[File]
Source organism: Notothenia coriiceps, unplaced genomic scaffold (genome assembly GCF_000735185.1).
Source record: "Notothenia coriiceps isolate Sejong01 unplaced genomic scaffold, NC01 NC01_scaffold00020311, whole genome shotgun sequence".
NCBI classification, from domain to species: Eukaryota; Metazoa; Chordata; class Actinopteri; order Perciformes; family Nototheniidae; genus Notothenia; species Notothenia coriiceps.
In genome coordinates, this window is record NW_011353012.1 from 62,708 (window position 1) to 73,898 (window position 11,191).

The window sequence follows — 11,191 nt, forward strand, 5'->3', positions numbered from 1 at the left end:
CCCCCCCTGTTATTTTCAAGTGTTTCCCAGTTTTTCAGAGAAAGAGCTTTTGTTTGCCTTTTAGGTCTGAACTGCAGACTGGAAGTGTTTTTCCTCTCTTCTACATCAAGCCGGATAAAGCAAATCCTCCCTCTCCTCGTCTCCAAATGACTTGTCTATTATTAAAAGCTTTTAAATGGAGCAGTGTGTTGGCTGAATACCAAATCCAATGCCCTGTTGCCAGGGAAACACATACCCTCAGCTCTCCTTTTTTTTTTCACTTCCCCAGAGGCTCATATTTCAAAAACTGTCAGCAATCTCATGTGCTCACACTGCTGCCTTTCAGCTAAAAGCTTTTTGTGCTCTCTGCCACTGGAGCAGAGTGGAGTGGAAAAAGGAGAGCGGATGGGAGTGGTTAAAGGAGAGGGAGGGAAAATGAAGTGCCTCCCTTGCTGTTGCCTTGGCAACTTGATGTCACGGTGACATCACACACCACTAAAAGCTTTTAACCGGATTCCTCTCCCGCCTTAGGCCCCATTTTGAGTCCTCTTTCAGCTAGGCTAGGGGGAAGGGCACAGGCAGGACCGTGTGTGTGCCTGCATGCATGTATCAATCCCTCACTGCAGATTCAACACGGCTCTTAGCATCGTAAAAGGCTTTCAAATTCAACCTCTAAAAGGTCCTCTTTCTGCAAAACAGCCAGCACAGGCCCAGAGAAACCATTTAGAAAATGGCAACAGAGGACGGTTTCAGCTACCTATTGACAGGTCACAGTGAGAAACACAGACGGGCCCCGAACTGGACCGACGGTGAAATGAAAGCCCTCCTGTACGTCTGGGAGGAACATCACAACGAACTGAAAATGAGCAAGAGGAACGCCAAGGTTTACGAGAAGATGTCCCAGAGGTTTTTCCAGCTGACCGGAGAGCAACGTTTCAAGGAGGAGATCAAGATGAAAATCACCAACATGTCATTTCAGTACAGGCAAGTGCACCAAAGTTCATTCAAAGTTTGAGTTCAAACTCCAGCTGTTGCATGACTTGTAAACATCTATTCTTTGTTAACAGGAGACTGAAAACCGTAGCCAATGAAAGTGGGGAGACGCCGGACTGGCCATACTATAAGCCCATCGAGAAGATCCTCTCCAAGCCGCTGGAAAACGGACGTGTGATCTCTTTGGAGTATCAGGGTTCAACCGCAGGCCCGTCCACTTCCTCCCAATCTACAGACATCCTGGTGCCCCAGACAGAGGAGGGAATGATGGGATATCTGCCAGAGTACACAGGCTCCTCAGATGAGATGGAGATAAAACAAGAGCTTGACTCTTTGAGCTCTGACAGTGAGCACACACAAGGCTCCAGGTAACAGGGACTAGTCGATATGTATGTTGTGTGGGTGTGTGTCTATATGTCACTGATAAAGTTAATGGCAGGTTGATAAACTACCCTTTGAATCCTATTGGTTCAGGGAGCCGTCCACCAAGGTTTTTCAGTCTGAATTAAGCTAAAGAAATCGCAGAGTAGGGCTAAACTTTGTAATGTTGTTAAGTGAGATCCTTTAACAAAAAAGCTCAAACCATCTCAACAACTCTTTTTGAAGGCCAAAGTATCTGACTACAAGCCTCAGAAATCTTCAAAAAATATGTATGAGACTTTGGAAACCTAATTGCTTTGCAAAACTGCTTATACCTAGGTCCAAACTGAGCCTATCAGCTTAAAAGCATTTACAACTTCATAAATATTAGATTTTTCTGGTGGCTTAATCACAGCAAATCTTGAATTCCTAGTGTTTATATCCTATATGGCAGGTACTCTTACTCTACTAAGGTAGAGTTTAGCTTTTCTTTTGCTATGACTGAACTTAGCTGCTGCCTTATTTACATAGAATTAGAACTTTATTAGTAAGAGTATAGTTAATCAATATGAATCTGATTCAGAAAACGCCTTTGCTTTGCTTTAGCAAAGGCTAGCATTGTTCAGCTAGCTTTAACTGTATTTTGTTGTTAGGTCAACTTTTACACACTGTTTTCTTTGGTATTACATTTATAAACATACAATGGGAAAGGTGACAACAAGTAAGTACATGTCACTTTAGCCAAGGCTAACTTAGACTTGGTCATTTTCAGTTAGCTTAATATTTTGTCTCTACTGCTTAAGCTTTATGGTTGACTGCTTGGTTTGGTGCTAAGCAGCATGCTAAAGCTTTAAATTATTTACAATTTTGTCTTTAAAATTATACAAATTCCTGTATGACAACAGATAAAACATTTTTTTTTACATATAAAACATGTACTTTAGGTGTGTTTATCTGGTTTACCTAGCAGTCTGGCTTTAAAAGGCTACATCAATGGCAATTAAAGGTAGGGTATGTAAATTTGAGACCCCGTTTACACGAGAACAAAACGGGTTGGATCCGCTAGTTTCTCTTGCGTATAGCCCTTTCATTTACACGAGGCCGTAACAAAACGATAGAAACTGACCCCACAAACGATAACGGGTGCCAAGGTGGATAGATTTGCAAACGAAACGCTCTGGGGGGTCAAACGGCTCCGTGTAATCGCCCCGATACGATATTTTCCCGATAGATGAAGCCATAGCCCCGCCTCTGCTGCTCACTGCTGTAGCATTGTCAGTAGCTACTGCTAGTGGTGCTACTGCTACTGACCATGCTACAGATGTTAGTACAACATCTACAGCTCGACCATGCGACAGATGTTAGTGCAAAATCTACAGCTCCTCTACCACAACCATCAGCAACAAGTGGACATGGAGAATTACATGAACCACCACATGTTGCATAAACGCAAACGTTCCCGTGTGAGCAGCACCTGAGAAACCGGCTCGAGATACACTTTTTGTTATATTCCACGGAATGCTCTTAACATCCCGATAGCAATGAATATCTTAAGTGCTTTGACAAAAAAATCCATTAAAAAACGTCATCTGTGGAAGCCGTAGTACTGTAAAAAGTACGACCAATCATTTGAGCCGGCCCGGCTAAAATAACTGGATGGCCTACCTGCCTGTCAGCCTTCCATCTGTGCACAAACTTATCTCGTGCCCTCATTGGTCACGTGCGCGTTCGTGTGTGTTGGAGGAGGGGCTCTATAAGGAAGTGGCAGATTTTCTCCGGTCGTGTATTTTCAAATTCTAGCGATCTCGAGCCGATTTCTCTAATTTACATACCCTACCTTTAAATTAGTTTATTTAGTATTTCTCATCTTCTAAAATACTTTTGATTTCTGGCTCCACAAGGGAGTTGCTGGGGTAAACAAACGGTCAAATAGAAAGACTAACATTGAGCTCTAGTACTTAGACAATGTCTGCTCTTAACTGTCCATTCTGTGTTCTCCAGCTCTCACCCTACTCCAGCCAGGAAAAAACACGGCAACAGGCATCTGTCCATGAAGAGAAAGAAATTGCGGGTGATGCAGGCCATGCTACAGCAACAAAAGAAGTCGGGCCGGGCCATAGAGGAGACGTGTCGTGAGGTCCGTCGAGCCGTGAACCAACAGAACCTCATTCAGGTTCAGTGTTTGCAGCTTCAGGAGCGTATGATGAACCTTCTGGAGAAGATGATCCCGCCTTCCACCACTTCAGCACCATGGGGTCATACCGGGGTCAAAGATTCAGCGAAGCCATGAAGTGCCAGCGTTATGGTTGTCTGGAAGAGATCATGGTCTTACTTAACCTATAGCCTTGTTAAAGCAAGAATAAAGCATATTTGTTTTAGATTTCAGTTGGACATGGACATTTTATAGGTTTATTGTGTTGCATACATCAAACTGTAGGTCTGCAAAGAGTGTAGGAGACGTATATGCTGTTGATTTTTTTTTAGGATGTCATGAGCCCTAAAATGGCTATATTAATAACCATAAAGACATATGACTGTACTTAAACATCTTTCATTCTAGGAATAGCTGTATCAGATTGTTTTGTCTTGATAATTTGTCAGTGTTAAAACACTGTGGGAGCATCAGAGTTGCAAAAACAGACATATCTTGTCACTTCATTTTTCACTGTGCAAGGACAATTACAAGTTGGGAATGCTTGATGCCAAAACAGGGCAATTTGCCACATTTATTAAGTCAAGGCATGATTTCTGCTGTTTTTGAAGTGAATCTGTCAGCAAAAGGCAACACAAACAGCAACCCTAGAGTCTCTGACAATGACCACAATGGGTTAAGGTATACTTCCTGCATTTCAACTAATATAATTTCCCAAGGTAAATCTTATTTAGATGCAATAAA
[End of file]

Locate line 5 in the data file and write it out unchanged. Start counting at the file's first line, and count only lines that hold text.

The window sequence follows — 11,191 nt, forward strand, 5'->3', positions numbered from 1 at the left end: